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Organic Food: Is it Worth Making the Switch?

11 June, 2015
Organic-Worth-The-Switch-CBHS

We all want to look after our health. We know that it’s important to exercise regularly, and to have a well-balanced diet. We’re used to hearing about the various diets and lifestyles that are available to us and our supermarkets are stacked high with products that are marketed as ‘low-fat’, ‘low-carb’, ‘gluten free’ and ‘fat free’. There are now so many options available to us, that it can sometimes be difficult to know what the healthy options really are. 

One type of food that is regularly presented as the best choice is organic food. Some say that it is the only way to truly eat healthily, while others say that it’s just another label on foods designed to make people spend more money. So, what is the truth about organic food? Can it really help you live a healthier life? Do the benefits of eating organic stretch beyond health and actually help better the environment? 

Here’s what we found: 

A positive impact for the future

Recent studies have compared the nutritional value of organically grown foods with those that are conventionally grown. Although there were no hugely significant differences in the nutritional contents of the two, the studies found that organic grown foods did consist of lower nitrate and phosphorous levels, and higher levels of vitamin C. 

Lower Chemical Levels

Organic crops and orchards may be planted on land that has previously had contact with pesticides and other chemicals, and sometimes, these substances will not have completely dispersed from the soil. As such, there may still be residual traces of these found in the resulting food products. When this occurs, the amounts found are still significantly lower than those found in conventionally grown fruits and vegetables. Under the National Organic Standard in Australia, producers may label food with the term ‘Organic’ if at least 95% of ingredients have been derived from organic production methods. ‘Made with organic ingredients’ refers to products where at least 70% of ingredients were produced using organic production methods.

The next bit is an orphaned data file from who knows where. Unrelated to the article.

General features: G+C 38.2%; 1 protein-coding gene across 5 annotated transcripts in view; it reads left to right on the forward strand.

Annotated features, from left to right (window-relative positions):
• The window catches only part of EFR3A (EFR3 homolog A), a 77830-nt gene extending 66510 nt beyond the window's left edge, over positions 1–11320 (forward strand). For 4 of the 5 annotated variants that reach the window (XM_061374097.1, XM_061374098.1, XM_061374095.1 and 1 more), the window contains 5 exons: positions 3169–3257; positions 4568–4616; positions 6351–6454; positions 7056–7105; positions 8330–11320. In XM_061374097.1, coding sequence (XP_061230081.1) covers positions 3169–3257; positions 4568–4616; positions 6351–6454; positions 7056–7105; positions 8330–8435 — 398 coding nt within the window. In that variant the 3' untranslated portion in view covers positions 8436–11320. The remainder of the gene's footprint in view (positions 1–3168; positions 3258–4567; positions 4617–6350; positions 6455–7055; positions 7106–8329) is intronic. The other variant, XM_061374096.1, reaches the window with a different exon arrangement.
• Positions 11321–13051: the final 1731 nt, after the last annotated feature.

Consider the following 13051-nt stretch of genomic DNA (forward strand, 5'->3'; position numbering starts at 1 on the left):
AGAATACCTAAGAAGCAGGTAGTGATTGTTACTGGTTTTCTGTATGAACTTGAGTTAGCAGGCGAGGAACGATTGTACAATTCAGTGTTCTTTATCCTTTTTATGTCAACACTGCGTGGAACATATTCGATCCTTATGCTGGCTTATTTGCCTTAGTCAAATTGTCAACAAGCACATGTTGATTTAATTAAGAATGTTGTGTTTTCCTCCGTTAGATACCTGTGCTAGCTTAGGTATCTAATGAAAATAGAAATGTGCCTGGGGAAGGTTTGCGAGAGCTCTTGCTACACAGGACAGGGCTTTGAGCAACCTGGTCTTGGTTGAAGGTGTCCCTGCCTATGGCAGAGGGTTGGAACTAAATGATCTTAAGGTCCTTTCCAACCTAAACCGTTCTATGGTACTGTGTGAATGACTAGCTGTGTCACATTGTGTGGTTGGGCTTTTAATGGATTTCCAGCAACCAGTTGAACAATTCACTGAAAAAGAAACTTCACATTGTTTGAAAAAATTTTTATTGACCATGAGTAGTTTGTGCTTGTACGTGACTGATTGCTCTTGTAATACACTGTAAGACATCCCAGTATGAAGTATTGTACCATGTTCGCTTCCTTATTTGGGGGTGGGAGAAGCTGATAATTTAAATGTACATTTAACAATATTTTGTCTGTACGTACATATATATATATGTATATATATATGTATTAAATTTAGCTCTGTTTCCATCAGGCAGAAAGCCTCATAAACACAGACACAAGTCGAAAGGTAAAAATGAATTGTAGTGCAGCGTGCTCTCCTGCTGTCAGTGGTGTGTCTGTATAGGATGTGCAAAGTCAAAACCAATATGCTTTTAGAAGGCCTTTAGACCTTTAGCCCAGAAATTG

A Swedish grocery chain recently performed an experiment with a regular family where they tested their urine for pesticides after a week of eating normally. Each member was found to have significant levels of these chemicals in their systems. The family then switched to eating only organic foods for a fortnight, and their urine was tested again. The results were astounding.

Click here to watch the video.

There is little understanding of how chemicals such as fungicides and insecticides affect our bodies over time. Ensuring we are eating organic foods may lower these levels, and could potentially reduce the risk of pesticide/fungicide-related health issues in the future.

Not just fruit and vegetables

If you’re conscious of the welfare of animals, and want to lessen your impact, then organic foods may be a great option for you. Organic choices for animal products such as beef, lamb, chicken and eggs are now commonly available in supermarkets.

Animal products labelled as organic generally come from livestock that has been treated more considerately, and therefore usually more humanely, than the non-organic options. For example, organic eggs are usually laid by free-range chickens rather than by chickens that are kept in cages. The animals are also not subjected to growth-regulating drugs, steroids, hormones or antibiotics, (although they may be vaccinated to ward off diseases). 

Organic foods are better for the environment

Organic_2_CBHS

Organic farming encourages the use of sustainable resources, within a framework of conscious and responsible growing, as well as the employment of natural techniques in order to grow crops and feed livestock.

Some modern methods used in conventional farming, such as the use of chemicals and pesticides, have led to the decline of soil fertility and the increase of blue-green algae within waterways. Natural methods of weed control are used in organic farming, which can have a significantly lower impact on the environment. These processes are not only great for helping the environment now, but will also mean greater land longevity and better crop yield for our future generations.

A positive impact for the future

When we make buying choices at the supermarket, we are essentially telling organisations and businesses what we want. By purchasing organic foods, you could be using your buying power to tell governments and businesses that you support practices that help to sustain our environment, while encouraging organic farmers and eco-friendly agriculture. At the same time, you’ll be eating healthy and delicious food!

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